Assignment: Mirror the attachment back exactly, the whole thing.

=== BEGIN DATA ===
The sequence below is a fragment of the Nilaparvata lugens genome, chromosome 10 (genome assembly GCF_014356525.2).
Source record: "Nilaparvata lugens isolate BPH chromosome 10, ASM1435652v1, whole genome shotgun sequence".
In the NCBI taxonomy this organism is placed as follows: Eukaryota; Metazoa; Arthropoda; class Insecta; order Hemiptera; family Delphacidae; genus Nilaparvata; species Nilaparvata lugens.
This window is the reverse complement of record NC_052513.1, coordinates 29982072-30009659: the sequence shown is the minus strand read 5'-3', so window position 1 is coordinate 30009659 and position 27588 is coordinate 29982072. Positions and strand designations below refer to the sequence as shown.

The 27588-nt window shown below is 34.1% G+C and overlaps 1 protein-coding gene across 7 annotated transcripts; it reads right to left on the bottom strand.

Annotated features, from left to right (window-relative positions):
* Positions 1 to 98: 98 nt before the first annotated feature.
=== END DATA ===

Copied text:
The sequence below is a fragment of the Nilaparvata lugens genome, chromosome 10 (genome assembly GCF_014356525.2).
Source record: "Nilaparvata lugens isolate BPH chromosome 10, ASM1435652v1, whole genome shotgun sequence".
In the NCBI taxonomy this organism is placed as follows: Eukaryota; Metazoa; Arthropoda; class Insecta; order Hemiptera; family Delphacidae; genus Nilaparvata; species Nilaparvata lugens.
This window is the reverse complement of record NC_052513.1, coordinates 29982072-30009659: the sequence shown is the minus strand read 5'-3', so window position 1 is coordinate 30009659 and position 27588 is coordinate 29982072. Positions and strand designations below refer to the sequence as shown.

The 27588-nt window shown below is 34.1% G+C and overlaps 1 protein-coding gene across 7 annotated transcripts; it reads right to left on the bottom strand.

Annotated features, from left to right (window-relative positions):
* Positions 1 to 98: 98 nt before the first annotated feature.